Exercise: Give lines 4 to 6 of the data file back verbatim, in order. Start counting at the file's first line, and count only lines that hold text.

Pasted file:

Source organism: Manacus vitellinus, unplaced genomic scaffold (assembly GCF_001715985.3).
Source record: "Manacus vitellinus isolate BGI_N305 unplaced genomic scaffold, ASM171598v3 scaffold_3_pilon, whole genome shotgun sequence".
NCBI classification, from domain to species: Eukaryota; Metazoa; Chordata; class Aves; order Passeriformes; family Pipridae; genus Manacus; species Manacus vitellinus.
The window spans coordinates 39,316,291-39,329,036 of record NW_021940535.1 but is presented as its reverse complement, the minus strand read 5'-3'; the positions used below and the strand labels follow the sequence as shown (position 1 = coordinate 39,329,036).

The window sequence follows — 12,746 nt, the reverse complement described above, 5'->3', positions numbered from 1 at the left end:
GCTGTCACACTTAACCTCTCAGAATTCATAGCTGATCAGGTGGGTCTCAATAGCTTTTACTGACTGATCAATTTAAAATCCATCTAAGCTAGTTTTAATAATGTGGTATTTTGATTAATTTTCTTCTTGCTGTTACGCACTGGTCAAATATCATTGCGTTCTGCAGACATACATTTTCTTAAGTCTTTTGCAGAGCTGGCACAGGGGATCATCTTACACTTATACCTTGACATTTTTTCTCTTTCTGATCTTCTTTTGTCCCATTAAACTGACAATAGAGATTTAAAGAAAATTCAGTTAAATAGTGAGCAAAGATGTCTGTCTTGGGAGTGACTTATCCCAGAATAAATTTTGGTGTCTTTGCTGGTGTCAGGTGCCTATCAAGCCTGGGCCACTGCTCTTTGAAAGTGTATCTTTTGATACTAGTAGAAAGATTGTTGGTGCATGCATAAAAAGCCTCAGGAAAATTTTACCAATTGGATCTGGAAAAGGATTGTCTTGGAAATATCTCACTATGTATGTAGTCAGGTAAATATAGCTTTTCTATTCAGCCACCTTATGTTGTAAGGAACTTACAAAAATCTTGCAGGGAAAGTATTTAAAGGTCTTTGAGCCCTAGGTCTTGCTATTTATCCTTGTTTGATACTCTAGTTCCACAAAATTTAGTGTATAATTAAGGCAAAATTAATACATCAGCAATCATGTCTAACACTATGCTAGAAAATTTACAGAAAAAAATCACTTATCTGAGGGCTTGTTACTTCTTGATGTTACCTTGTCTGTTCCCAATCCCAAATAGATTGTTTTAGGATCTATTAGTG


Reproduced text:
The window spans coordinates 39,316,291-39,329,036 of record NW_021940535.1 but is presented as its reverse complement, the minus strand read 5'-3'; the positions used below and the strand labels follow the sequence as shown (position 1 = coordinate 39,329,036).

The window sequence follows — 12,746 nt, the reverse complement described above, 5'->3', positions numbered from 1 at the left end:
GCTGTCACACTTAACCTCTCAGAATTCATAGCTGATCAGGTGGGTCTCAATAGCTTTTACTGACTGATCAATTTAAAATCCATCTAAGCTAGTTTTAATAATGTGGTATTTTGATTAATTTTCTTCTTGCTGTTACGCACTGGTCAAATATCATTGCGTTCTGCAGACATACATTTTCTTAAGTCTTTTGCAGAGCTGGCACAGGGGATCATCTTACACTTATACCTTGACATTTTTTCTCTTTCTGATCTTCTTTTGTCCCATTAAACTGACAATAGAGATTTAAAGAAAATTCAGTTAAATAGTGAGCAAAGATGTCTGTCTTGGGAGTGACTTATCCCAGAATAAATTTTGGTGTCTTTGCTGGTGTCAGGTGCCTATCAAGCCTGGGCCACTGCTCTTTGAAAGTGTATCTTTTGATACTAGTAGAAAGATTGTTGGTGCATGCATAAAAAGCCTCAGGAAAATTTTACCAATTGGATCTGGAAAAGGATTGTCTTGGAAATATCTCACTATGTATGTAGTCAGGTAAATATAGCTTTTCTATTCAGCCACCTTATGTTGTAAGGAACTTACAAAAATCTTGCAGGGAAAGTATTTAAAGGTCTTTGAGCCCTAGGTCTTGCTATTTATCCTTGTTTGATACTCTAGTTCCACAAAATTTAGTGTATAATTAAGGCAAAATTAATACATCAGCAATCATGTCTAACACTATGCTAGAAAATTTACAGAAAAAAATCACTTATCTGAGGGCTTGTTACTTCTTGATGTTACCTTGTCTGTTCCCAATCCCAAATAGATTGTTTTAGGATCTATTAGTG